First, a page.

once more hundreds by the ankles of a steel pylon, in other words, the lawlessness

I’ve swoll the fundament’s juridical torque so they won’t see the liter or the mote

or re- / enframed Peter Eisemen’s _House VI_ for the ENCLOSERS say a strophe,

from pewter’s repose’ve wandered / from one convex strophe to standstill

descendible: _the colonized future may be something like one of Veblan's “imponderables,”

as Zukofsky cites, and the blank becomes the only space from which to unsettle the habit of

its axiomatic power in the interest of an other future //_ grace this “sets” imponderable

a tympan is to sound between relief and its impression, the recessed face of a pediment

juridical sites of dissensus because on this one, the resin slightly elevated, it’s a room,

the _demos_, three elements of plastic and urethane foam (prolix plinths)

the second dual-monitor plaster in relief to _Breathless_

lake-fans asymmetry, lake-red symmetrical rivulets, alluvial fans one print in the window’s

an octagon in Algeria this one octagon _Kenya Boran_ (1974) removed to Houston

and finally Rice one’s back against the eight to view the rhombus (brown/shed/slake)

above the ziggurat and falls: grace in the _light_ of the rhombus—_Spirit’s watted filament_

in the hands in whose hands lie means, dope and cue of one’s own _dure_ // (chapter/verse)

_ochereous and lynx-barred in lengthening might; / Patience! and you shall reach the biding place! //

Here are lynxes Here are lynxes, / Is there a sound in the forest / of pard or of bassarid /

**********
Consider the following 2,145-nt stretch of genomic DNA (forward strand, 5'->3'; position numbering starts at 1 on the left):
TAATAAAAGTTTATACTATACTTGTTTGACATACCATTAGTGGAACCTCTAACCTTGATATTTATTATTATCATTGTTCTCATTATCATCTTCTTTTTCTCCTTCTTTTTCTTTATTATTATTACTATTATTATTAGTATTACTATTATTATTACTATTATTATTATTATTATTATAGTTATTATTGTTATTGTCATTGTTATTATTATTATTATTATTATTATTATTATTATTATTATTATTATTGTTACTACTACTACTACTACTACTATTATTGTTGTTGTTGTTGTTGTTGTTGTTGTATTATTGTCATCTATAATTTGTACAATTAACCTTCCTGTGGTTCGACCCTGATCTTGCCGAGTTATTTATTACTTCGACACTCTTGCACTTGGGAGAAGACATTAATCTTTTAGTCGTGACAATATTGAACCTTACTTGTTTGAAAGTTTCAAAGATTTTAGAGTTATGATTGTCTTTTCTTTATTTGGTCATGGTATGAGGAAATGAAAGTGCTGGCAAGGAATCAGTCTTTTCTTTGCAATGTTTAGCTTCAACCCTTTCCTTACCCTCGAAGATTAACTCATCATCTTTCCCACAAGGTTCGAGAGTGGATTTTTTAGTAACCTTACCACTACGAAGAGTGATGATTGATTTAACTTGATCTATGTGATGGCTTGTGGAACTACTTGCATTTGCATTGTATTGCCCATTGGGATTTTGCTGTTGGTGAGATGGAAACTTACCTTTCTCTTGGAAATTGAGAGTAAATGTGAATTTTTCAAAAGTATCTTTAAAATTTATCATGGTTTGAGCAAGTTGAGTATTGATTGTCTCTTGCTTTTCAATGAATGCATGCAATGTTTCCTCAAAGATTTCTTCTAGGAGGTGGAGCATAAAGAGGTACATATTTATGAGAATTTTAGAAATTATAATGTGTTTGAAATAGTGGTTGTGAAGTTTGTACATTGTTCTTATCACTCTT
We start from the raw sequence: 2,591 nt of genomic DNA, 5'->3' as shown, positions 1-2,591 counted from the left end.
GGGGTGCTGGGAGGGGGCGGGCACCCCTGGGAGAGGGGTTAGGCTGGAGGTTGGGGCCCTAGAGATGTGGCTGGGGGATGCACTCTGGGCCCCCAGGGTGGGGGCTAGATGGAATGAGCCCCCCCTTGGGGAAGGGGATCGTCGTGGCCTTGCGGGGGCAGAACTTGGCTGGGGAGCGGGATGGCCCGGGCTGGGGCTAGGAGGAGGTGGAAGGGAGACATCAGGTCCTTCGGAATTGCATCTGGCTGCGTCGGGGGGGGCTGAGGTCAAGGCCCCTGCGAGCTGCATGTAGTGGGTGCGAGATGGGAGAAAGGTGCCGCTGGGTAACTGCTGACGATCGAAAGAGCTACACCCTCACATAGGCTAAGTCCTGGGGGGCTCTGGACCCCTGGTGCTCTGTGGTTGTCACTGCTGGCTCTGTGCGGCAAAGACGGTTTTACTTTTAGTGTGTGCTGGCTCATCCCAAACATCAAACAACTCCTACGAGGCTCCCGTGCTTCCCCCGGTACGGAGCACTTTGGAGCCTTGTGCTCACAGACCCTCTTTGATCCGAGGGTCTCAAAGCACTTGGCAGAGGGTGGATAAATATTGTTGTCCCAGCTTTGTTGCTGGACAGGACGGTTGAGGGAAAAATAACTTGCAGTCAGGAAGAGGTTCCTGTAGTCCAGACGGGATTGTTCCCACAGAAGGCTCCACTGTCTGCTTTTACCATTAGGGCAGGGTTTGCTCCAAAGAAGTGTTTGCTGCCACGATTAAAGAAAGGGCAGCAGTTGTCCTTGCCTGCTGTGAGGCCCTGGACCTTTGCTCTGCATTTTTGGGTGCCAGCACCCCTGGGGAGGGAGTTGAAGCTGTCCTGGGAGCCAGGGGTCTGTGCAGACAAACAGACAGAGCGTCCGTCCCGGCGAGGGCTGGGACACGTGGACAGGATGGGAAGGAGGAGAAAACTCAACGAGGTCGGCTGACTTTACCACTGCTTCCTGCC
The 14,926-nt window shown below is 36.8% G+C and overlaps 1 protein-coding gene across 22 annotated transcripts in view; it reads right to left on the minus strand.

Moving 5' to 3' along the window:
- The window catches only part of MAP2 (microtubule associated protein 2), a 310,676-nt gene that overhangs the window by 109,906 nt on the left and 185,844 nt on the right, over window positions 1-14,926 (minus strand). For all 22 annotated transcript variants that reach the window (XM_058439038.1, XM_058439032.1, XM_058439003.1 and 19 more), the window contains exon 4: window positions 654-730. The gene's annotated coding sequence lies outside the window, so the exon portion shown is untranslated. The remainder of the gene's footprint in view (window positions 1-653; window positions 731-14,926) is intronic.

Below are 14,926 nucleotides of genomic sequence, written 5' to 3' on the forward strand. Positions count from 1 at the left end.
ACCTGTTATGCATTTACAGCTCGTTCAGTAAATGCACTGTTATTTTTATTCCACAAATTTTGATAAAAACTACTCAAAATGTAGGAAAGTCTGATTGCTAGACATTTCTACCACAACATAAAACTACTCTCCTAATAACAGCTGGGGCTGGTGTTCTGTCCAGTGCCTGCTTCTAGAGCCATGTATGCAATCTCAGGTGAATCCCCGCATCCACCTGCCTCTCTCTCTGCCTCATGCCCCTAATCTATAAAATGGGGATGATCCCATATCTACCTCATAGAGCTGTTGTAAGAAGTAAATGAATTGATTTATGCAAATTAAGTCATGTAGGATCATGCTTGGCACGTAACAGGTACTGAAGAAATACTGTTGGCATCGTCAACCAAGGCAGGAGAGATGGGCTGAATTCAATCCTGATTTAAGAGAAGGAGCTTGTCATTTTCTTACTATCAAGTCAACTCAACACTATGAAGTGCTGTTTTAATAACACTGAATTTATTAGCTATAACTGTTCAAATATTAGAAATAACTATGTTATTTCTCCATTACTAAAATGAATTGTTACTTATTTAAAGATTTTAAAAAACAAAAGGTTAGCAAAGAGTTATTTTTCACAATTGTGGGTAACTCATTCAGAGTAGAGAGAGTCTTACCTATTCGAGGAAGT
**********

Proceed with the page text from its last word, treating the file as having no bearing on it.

or crotale or of leaves moving //_

Sweaters of the corpuscle, twain labor, the lynx heads, a dazzle

red grace of sellotape and air paired next “folk” heads sleckit, cowrin

folk for the serotype of grace seemed lately to plait, agnate by a toxin

as many wolves as bird-roads red scotch such vast, timorous interface

sans surface dimension so to socius as “white eschatology” in Twombly’s coronation of seostis

his socle, frame, pedestal, seal an infinite sovereign efflux, fens drained, its waste Enclosure

arrived at Helpstone in 1809 to mount and did duration’s a quality chalk and charcoal matrices

held by condition of score—held to grooves and yet to flute the rim—held by abeyance of white, chariot

volant athwart the grass air held to—the chariot harbors calm, seven frames in bed when you age, a gilt

wink of art’s autonomy / sovereignty swoll on the general matrices aver to contact each

each nominal surface a face, each press and rivet face, tocsin, period of vibration off the tangerine ring of autonomy